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FRI0232 Treatment with angiotensin II receptor-blockers is associated with lower relapse rate and reduced duration of treatment in patients with giant cell arteritis
  1. M.A. Alba1,
  2. A. García-Martínez1,
  3. G. Espigol-Frigole1,
  4. I. Tavera-Bahillo1,
  5. S. Prieto-González1,
  6. M. Corbera-Bellalta2,
  7. E. Planas-Rigol2,
  8. J. Hernández-Rodríguez1,
  9. M.C. Cid1
  1. 1Systemic Autoimmune Diseases, Hospital Clinic, Barcelona
  2. 2Idibaps, Barcelona, Spain


Background Nearly 90% of patients with giant cell arteritis (GCA) experience adverse effects related to long-term corticosteroid (CS) treatment. Search for CS-paring agents has been disappointing and only methotrexate has been demonstrated to have modest effect in a meta-analysis of randomized clinical trials. Recently, angiotensin converting enzyme inhibitors (ACEI) and angiotensin receptor blockers (ARB) have been demonstrated to have anti-inflammatory properties.

Objectives The purpose of this study was to determine whether concomitant treatment with ACEI or ARB is associated with changes in the clinical course of patients with GCA.

Methods Retrospective study of 94 patients (24 males, 70 females) with biopsy-proven GCA, prospectively screened for aneurysm development and treated by the authors during 5.4±1.4 years (3.8-10.5). Patients were grouped based on their treatment: ACEI (group 1), ARB (group 2) or no ACEI/ARB (group 3). Number of recurrences, time in weeks to reach a stable prednisone dose <10 mg/day with no relapses and aneurysm development were compared among the 3 groups. Chi-square test, ANOVA test and Kaplan-Meyer survival analysis/long-rank test were used for statistical comparison.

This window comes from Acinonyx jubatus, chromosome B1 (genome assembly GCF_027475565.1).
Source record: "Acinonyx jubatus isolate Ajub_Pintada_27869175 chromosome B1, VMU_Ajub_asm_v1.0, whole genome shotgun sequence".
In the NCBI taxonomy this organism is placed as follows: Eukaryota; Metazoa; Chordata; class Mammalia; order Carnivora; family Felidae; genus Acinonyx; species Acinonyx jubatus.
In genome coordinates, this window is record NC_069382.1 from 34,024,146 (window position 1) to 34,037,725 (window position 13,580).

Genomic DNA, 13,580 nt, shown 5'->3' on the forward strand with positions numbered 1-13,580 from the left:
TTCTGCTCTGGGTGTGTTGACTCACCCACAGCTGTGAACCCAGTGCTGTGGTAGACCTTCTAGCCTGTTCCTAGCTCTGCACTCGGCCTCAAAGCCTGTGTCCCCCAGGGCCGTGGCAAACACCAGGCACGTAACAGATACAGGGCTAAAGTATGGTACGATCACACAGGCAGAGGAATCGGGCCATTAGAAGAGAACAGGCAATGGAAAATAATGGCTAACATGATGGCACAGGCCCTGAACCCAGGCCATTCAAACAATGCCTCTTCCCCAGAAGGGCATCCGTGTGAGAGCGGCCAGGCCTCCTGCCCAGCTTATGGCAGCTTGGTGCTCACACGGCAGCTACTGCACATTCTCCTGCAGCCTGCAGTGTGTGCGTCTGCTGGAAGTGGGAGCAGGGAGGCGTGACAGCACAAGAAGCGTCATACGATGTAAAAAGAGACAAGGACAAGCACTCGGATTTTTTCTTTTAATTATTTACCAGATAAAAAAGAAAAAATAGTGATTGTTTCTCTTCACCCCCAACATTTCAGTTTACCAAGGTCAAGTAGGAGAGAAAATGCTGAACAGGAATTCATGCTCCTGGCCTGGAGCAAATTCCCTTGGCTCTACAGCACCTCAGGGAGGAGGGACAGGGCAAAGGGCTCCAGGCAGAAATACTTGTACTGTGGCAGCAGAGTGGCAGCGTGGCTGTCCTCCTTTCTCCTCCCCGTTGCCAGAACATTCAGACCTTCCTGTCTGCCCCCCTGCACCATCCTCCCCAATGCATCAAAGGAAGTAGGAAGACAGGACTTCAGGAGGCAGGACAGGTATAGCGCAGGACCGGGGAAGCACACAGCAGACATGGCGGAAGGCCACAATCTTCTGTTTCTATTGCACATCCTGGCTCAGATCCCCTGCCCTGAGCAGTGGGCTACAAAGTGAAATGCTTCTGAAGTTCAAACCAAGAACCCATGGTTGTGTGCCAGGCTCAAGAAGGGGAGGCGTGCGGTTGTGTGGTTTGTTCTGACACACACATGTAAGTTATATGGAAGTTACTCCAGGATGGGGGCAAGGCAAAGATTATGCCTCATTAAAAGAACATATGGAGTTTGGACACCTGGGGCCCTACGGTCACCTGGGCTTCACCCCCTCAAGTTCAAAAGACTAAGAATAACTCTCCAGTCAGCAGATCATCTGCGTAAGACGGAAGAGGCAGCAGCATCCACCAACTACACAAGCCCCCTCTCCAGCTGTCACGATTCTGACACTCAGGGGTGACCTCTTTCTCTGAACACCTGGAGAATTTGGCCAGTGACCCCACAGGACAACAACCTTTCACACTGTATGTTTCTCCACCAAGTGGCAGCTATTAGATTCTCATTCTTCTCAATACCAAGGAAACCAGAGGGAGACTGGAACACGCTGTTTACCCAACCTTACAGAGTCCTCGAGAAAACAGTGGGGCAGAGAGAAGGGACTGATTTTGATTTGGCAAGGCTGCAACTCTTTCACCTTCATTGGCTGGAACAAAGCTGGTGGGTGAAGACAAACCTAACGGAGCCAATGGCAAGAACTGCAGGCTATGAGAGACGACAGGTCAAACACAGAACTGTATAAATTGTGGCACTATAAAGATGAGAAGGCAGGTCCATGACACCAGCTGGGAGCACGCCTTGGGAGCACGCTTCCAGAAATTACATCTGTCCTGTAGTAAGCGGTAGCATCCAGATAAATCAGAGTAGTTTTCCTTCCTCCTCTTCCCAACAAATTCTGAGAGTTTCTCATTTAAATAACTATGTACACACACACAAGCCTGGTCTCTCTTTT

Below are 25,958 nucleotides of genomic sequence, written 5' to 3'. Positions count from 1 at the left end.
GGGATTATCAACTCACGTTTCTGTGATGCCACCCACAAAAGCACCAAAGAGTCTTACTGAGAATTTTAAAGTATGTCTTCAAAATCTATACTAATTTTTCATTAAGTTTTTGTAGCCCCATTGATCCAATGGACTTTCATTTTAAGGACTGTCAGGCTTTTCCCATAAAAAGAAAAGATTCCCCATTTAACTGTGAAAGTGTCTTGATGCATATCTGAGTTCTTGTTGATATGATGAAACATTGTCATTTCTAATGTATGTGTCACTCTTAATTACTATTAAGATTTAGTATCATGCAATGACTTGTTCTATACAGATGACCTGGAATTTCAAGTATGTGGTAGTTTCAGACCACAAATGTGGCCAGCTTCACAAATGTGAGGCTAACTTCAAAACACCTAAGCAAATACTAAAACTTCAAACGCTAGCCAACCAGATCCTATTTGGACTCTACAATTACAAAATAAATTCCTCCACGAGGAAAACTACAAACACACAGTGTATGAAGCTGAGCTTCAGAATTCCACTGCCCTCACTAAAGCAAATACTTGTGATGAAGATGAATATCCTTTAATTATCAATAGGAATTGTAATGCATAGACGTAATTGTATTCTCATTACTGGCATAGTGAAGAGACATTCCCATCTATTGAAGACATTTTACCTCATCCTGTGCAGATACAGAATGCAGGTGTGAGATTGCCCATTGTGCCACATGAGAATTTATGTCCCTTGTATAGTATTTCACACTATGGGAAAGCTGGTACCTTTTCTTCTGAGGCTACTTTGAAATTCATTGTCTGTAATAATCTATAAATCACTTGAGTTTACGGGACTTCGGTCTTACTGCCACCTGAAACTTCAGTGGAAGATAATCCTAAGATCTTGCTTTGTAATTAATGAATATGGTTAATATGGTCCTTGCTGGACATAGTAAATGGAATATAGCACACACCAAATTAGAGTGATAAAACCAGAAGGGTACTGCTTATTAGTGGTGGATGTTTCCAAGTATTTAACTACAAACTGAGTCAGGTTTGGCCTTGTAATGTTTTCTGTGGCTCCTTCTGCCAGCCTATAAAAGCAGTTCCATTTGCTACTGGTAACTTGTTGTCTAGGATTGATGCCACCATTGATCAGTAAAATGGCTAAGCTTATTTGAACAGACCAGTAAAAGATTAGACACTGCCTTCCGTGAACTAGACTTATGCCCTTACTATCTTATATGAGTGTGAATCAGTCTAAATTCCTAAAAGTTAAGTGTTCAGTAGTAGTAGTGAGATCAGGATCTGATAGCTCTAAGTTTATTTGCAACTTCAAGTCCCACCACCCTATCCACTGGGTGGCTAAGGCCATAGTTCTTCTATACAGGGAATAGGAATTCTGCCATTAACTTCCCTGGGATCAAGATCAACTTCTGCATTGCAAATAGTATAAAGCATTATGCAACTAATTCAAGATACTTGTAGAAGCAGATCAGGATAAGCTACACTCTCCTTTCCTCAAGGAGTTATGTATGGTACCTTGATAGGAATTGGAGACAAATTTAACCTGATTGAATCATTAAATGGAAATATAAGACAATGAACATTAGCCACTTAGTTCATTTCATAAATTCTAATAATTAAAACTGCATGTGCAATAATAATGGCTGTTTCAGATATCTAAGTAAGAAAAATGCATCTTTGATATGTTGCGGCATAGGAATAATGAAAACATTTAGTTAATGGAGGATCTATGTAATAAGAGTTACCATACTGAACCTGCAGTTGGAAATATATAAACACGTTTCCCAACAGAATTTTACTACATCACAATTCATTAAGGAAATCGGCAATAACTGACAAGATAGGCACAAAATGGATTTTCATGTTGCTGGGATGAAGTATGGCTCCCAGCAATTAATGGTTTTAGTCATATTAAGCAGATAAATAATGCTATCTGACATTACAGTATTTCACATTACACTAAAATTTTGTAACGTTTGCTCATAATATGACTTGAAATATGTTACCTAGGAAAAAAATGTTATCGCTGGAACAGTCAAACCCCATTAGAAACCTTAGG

Results During follow-up, 31 patients were treated with ACEI, 12 with ARB and 51 did not receive any of these medications. Patients in the group receiving ARB presented lower frequency of relapses than the other two groups (ARB 25% vs ACEI 61% vs not treated 67%, p=0.021). Patients who had received an ARB required 27±22 weeks to reach a maintenance prednisone dosage <10 mg/day in comparison to 78±82 weeks for patients who received ACEI and 77±88 weeks for patients not treated with ACEI/ARB (p=0.001). We found no differences between groups in the frequency of aneurysm development.

Conclusions Patients treated with ARB present less frequently relapses and require less time to reach a stable prednisone dose <10 mg day. The possible corticosteroid sparing effect of these agents should be tested in prospective studies.

  1. Andersson R, Malmvall BE, Bengtsson BA. Long-term corticosteroid treatment in giant cell arteritis. Acta Med Scand. 1986;220(5):465-9.

  2. Proven A, Gabriel SE, Orces C, O’Fallon WM, Hunder GG. Glucocorticoid therapy in giant cell arteritis: duration and adverse outcomes. Arthritis Rheum. 2003;49(5):703-8.

  3. Mahr AD, Jover JA, Spiera RF, Hernandez-Garcia C, Fernandez-Gutierrez B, Lavalley MP, et al. Adjunctive methotrexate for treatment of giant cell arteritis: an individual patient data meta-analysis. Arthritis Rheum. 2007;56(8):2789-97.

Disclosure of Interest None Declared

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